From the Journals

The effect of smoking lingers

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No smoking is safe

It is unclear whether the small increase in FEV1 decline (1.82 mL) seen among former smokers is clinically significant, though it suggests lasting damage from smoking. The increased decline in low-intensity smokers is an important observation confirming accumulating evidence that no amount of smoking is free of harm. This is a key message because some physicians and members of the public believe that low-intensity smoking and use of low-dose tobacco products can reduce or eliminate risk, according to Yunus Çolak, MD, and Peter Lange, MD, in their accompanying commentary (Lancet Respir Med. 2019 Oct 9. doi. org/10.1016/S2213-2600[19]30349-2). “More information is needed to manage patients with COPD [chronic obstructive pulmonary disease] in an era with decreasing smoking prevalence and an increasing proportion of smokers with low,” they added. “We should begin by questioning the arbitrary cutoff of 10 pack-years of cumulated tobacco exposure, which is currently the rule in most clinical trials of COPD. Additionally, we should not promote low-intensity smoking and use of low-dose tobacco products as a means of harm reduction but instead promote early smoking cessation,” they concluded.

Dr. Çolak and Dr. Lange are at the University of Copenhagen. The remarks are from their online commentary to the article. The reported receiving fees and grants from a variety of pharmaceutical companies.


 

REPORTING FROM LANCET RESPIRATORY MEDICINE

Lung function appears to continue to decline even decades after smoking cessation, according to new data from the National Heart, Lung, and Blood Institute Pooled Cohort Study. Compared with never-smokers, former smokers had a decline in forced expiratory volume in 1 second (FEV1) about 20% as severe as current smokers, but nevertheless higher than never-smokers. Low-intensity smokers also fared worse than never-smokers, suggesting that no amount of smoke exposure should be considered safe.

Female hand holding cigarette with lung xray in background. bilderbox/fotolia.com

The increased decline occurred even decades after smoking cessation, according to the study published in Lancet Respiratory Medicine, which was led by Elizabeth Oelsner, MD, MPH, of Columbia University, New York. Smoking prevalence has decreased from 42% to 16% in the past 50 years, and many smokers report that they smoke fewer cigarettes per day, from an average of 21 to 14, according to the authors. Despite those trends, the prevalence of chronic obstructive pulmonary disease has continued to increase, and is now the third-leading cause of death worldwide.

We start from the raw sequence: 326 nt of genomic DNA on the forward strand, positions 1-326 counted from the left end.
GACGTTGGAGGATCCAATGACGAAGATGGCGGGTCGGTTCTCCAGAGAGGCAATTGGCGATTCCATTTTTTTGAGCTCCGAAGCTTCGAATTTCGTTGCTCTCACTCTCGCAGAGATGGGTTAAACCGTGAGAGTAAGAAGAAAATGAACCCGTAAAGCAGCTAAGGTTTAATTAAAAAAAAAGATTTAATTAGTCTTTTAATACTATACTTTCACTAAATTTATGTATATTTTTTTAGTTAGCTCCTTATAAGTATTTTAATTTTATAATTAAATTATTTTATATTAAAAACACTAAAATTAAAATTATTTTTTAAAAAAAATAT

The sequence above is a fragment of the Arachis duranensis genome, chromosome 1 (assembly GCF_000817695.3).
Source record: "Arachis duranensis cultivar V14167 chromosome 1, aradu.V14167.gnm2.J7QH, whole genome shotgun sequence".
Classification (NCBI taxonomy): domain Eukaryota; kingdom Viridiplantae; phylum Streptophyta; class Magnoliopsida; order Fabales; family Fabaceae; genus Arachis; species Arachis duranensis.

A meta-analysis of 47 studies and 88,887 adults found no association between smoking and FEV1 decline, but many of the studies were small or focused on nonrepresentative populations, and they used variably standardized spirometry.

The study pooled data from nine individual U.S. cohorts, with 25,352 participants recruited during 1983-2016. Subjects included those who underwent at least two prebronchodilator spirometry tests following American Thoracic Society standards. After adjustment, former smokers had increased FEV1 decline of 1.82 mL/year (P less than .0001), compared with never-smokers. Current smokers had an increased decline of 9.21 mL/year (P less than .0001).

Even after decades of abstinence, the effects of smoking appeared to linger: 20-30 years later, FEV1 loss was accelerated by 2.50 mL/year (P less than .0001), and by 0.93 mL/year (P = .0104) after 30 years, compared with never-smokers.

Even low-intensity smokers (cumulative less than 10 pack-years) had an significantly accelerated FEV1 decline (0.87 mL; P = .0153).

The researchers also found a relationship between FEV1 decline and intensity of current smoking: Those smoking fewer than 5 cigarettes per day had a lower decline than those smoking 30 or more (7.65 mL; 95% confidence interval, 6.21-9.09 vs. 11.24 mL; 95% CI, 9.86-12.62).

The study is limited by the fact that smoking status and daily tobacco reporting were self-reported, which could result in information bias.

The study was funded by the National Institutes of Health, National Heart Lung and Blood Institute, and U.S. Environmental Protection Agency. The authors report personal fees, consultancy fees, or grants from a wide variety of pharmaceutical companies.

SOURCE: Oelsner EC et al. Lancet Respir Med. 2019 Oct 9. doi: 10.1016/S2213-2600(19)30276-0.

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